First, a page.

- Mysterious Benefactor: The man with the beans.
- No Good Deed Goes Unpunished: The giant's wife lets Jack into her home, gives him food and helps him hide from her husband. In return, he steals from her home and eventually kills her husband.
- No Name Given: The Giant.
- The Nose Knows: For most of the tale, the giant's sole indication Jack is there is his scent.
- Our Giants Are Bigger: This variety of giant lives in gravity-defying castles in the clouds.
- Politically Incorrect Villain: The giant hates Englishmen. (Or perhaps they're just especially tasty?)
- Rule of Three: Gold, Goose and Harp.
- Sell What You Love: Jack and his mother are forced to sell their family cow to make enough money to live. Instead of getting cash for the cow, Jack trades the cow for magic beans.
- Signature Instrument: The giant owns a harp that plays itself on command and lulls him to sleep. A plot point involves Jack stealing it.
- Space Elevator: The magic beanstalk goes up into the clouds, too far to see the top.
- Wealthy Ever After: Jack's happy ending entails getting (or reclaiming) riches from his adventure.
Adaptations with their own trope pages include:
- Jack and the Beanstalk: The Real Story
- Into the Woods, a Stephen Sondheim musical that combines it with several other fairy stories
- Fun and Fancy Free: The Disney version, with a certain mouse playing the part of Jack.
- Jack and the Beanstalk (1974): Anime version of the story from the '70s.
- Puss in Boots: The Shrek Spin-Off has Puss involved in a plot to get the magic beans and use them to get the goose that lays gold eggs.
- Although not a true adaptation, this Jack is a supporting character and love interest in Rapunzel's Revenge.
- Alluded to in the Green Bean Casserole episode of Good Eats. The Giant is upset with Alton, but is appeased by Alton's casserole. Apparently, the Giant is also something of a Henpecked Husband.
- The 2013 film Jack the Giant Slayer.
- The original Harvest Moon game had a part where you could grow a giant beanstalk.
- Fragments of the tale appear in Once Upon a Time, where Prince James and a gender-bent Jack climb the beanstalk in order to rob the giants and kill them all and the last surviving giant is a human-enthusiast. The Beanstalk still stands in the middle of the enchanted forest long after the events of the tale have passed.
- The Doctor Who Expanded Universe book Time Lord Fairy Tales retells this as "Jack and the Wormhole", in which Jack is more of a straight-up hero as the story is also a Twice-Told Tale retelling of the Fourth Doctor serial "The Horns of Nimon".
- Jack is also the title character in the sixth Dark Parables game, Jack and the Sky Kingdom, which paints him as something of a Robin Hood-wannabe and a Lovable Rogue. He assists the Fairy Tale Detective in getting to the Sky Kingdom via the beanstalk, as he left something rather important there when he went treasure hunting there ten years earlier. That something would be his fiancee, Emma. Like all of the Dark Parables, the story connects multiple fairy tales; in this case, Jack's story is joined to that of Rumpelstiltskin and also Tom Thumb. He later returns to also be part of the action in the tenth game, Goldilocks and the Fallen Star.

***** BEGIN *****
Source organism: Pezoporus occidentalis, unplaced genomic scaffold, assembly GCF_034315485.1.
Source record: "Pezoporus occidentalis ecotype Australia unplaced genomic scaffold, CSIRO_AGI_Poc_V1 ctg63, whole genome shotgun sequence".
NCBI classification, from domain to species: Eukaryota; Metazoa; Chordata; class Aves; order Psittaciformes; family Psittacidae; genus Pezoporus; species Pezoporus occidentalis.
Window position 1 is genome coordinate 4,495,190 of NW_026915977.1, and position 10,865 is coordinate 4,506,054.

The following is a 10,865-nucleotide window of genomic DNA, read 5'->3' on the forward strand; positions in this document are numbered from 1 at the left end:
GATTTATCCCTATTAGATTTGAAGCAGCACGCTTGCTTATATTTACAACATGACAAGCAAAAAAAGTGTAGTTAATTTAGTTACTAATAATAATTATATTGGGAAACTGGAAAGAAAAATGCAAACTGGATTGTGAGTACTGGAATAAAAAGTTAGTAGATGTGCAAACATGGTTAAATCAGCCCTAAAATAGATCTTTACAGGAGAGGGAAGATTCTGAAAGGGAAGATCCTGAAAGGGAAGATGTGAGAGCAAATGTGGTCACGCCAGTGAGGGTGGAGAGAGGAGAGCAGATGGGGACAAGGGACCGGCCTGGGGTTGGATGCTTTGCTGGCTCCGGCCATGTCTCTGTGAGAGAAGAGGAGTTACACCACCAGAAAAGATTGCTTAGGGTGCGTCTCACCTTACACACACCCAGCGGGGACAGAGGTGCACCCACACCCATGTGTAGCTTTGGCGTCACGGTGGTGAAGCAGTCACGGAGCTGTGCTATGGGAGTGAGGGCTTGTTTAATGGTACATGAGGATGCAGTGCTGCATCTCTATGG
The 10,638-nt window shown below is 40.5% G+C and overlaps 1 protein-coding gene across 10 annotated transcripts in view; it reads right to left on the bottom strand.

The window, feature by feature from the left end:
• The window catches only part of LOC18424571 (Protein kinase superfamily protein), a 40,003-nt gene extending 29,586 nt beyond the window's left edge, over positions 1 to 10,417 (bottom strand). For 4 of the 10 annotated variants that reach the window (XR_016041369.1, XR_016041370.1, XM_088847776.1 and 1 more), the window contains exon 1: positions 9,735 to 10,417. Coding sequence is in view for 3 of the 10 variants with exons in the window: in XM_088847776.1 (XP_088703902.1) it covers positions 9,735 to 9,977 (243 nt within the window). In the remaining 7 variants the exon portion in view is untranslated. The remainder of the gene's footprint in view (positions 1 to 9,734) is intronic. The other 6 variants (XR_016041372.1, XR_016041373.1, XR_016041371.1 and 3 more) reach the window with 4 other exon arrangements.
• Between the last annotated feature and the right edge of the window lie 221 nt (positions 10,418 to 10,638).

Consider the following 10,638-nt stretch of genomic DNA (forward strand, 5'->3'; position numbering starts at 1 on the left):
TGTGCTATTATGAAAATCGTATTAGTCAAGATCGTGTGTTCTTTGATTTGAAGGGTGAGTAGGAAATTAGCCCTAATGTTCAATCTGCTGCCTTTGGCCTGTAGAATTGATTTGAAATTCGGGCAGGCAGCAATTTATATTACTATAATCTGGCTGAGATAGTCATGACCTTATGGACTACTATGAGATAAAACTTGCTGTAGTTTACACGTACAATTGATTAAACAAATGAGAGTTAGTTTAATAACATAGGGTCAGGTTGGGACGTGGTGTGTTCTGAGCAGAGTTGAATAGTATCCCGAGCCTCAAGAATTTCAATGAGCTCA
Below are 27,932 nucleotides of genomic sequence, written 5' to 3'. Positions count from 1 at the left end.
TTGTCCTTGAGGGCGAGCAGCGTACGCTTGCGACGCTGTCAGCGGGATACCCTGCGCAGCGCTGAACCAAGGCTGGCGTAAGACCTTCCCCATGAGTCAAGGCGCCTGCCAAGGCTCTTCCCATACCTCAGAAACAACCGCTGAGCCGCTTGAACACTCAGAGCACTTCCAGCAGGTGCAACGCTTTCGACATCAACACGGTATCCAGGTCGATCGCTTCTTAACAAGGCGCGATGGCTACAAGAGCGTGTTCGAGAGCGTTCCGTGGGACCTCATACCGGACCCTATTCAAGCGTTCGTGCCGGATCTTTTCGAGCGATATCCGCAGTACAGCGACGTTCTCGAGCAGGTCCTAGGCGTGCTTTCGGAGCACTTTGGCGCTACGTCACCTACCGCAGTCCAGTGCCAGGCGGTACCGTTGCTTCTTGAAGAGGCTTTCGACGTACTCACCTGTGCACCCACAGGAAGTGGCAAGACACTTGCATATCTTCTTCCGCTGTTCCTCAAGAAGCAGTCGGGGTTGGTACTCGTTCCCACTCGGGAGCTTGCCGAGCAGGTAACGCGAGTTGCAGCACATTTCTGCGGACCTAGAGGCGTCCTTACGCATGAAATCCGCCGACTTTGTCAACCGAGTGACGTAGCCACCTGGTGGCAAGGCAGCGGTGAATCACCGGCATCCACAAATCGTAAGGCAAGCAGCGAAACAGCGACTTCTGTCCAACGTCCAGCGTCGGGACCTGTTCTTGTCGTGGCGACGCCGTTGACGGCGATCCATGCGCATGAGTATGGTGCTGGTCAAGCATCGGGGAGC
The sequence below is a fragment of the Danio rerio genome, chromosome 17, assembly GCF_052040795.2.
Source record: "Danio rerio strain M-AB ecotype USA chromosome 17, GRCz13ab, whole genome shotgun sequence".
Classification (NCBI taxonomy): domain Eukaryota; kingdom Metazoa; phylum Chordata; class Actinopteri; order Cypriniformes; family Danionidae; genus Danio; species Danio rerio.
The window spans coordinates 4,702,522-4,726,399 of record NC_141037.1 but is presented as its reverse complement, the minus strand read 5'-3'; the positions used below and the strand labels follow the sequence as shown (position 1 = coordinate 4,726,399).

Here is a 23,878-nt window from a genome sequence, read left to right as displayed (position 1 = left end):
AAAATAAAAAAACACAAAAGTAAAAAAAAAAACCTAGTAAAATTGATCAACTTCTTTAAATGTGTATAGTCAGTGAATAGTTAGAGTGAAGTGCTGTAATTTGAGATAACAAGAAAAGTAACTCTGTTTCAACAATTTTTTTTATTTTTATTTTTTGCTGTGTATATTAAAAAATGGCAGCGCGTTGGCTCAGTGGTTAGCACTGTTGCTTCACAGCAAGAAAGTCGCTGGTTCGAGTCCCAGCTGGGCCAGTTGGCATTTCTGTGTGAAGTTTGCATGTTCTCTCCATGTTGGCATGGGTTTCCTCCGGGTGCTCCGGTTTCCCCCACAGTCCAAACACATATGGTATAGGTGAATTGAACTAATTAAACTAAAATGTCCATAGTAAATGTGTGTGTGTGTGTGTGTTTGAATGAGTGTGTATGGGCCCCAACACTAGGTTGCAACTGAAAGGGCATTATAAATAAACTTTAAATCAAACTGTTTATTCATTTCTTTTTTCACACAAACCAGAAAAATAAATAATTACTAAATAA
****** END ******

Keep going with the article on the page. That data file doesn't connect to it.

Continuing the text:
- Nursery Crime's hero Jack Sprat is a "Person of Dubious Reality (PDR)" who is both the giant killer and the Jack Sprat who "ate no fat," which he has kept secret from his family and friends. When asked why his role spans two nursery rhymes, he says that it's a matter of economy. Throughout the book he also regularly points out that only one of the giants he killed was an actual giant; the rest were just tall.
- Jack makes several appearances in Super Why! This version of him has been age lifted to a teenager (at least 18, since one episode shows him going to college), and gives him a family; parents, a little brother, Whyatt (the main protagonist), and a baby sister, Joy.
- "Jasper and the Beanstalk", a Puppetoons stop-motion short in which a more innocent African-American boy named Jasper plays the Jack role.
- "The House That Jack Built (1967)" is a mashup that combines this story with the nursery rhyme "The House That Jack Built".
- Tom and Jerry's Giant Adventure is a modernized take on the story, though the original is also mentioned. It has Jack as the son of the deceased owner of a fairy-tale-themed theme park that's fallen on hard times, accompanied by the titular cat and mouse who are the remaining animals in the park's petting zoo. The beanstalk takes the three to a land inhabited by actual fairy tale characters, and the Giant is a Card-Carrying Villain terrorizing them. Also, the farmer who sold Jack the magic beans is actually an inhabitant of this land, having purposefully come for the boy because he's prophesized to defeat the Giant, and the goose that lays golden eggs belongs to the farmer and got stolen by the Giant.